The iPhone 6 comes with one feature that went largely ignored at the unveiling last week: privacy.
Apple has confirmed that a change at the core of iOS 8 means that it won't - in fact, can't - unlock iPhones for the police even if they have a warrant.
The company said on Wednesday that it would not unlock most devises or open up your personal details.
"On devices running iOS 8, your personal data such as photos, messages (including attachments), email, contacts, call history, iTunes content, notes, and reminders is placed under the protection of your passcode," the company said.
"Unlike our competitors, Apple cannot bypass your passcode and therefore cannot access this data. So it's not technically feasible for us to respond to government warrants for the extraction of this data from devices in their possession running iOS 8."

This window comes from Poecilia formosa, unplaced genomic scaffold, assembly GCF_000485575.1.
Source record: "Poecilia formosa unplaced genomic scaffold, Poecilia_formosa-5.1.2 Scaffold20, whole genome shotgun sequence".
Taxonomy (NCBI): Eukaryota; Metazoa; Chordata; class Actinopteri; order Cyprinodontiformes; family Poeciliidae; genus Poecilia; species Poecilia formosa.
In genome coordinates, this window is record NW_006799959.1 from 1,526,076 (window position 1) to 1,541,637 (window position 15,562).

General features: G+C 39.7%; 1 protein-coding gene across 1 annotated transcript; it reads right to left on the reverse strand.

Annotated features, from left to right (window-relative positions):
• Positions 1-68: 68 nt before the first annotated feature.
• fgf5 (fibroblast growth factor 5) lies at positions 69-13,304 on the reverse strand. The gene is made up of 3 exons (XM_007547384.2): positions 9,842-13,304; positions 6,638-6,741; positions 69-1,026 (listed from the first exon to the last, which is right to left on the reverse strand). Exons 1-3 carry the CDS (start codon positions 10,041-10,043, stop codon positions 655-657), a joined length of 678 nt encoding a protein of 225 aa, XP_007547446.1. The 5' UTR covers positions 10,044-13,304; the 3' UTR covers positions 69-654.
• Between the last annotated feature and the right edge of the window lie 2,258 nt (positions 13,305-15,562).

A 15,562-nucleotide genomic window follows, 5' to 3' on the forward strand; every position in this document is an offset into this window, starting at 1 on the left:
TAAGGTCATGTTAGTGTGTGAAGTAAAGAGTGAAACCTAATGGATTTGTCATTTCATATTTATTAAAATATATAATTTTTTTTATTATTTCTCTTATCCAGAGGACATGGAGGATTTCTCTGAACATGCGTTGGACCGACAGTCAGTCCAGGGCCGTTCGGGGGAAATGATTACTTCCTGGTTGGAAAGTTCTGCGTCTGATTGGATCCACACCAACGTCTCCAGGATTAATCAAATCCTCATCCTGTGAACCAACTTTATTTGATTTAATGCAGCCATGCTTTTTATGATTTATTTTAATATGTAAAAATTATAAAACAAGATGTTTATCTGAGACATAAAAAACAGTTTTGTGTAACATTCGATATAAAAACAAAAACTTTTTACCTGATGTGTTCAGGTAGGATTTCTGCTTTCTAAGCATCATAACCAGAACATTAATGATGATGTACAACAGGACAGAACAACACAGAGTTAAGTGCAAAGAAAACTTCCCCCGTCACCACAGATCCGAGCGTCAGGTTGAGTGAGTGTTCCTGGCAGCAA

Apple said that it had not and will never create a "backdoor" for governments to access data, in the wake of revelations about US government spying based on the Edward Snowden leaks.
Tim Cook, Apple CEO, said in a statement:
"We're publishing this website to explain how we handle your personal information, what we do and don't collect, and why. We're going to make sure you get updates here about privacy at Apple at least once a year and whenever there are significant changes to our policies.
A few years ago, users of Internet services began to realize that when an online service is free, you're not the customer. You're the product. But at Apple, we believe a great customer experience shouldn't come at the expense of your privacy.
Our business model is very straightforward: We sell great products. We don't build a profile based on your email content or web browsing habits to sell to advertisers. We don't "monetize" the information you store on your iPhone or in iCloud. And we don't read your email or your messages to get information to market to you. Our software and services are designed to make our devices better. Plain and simple."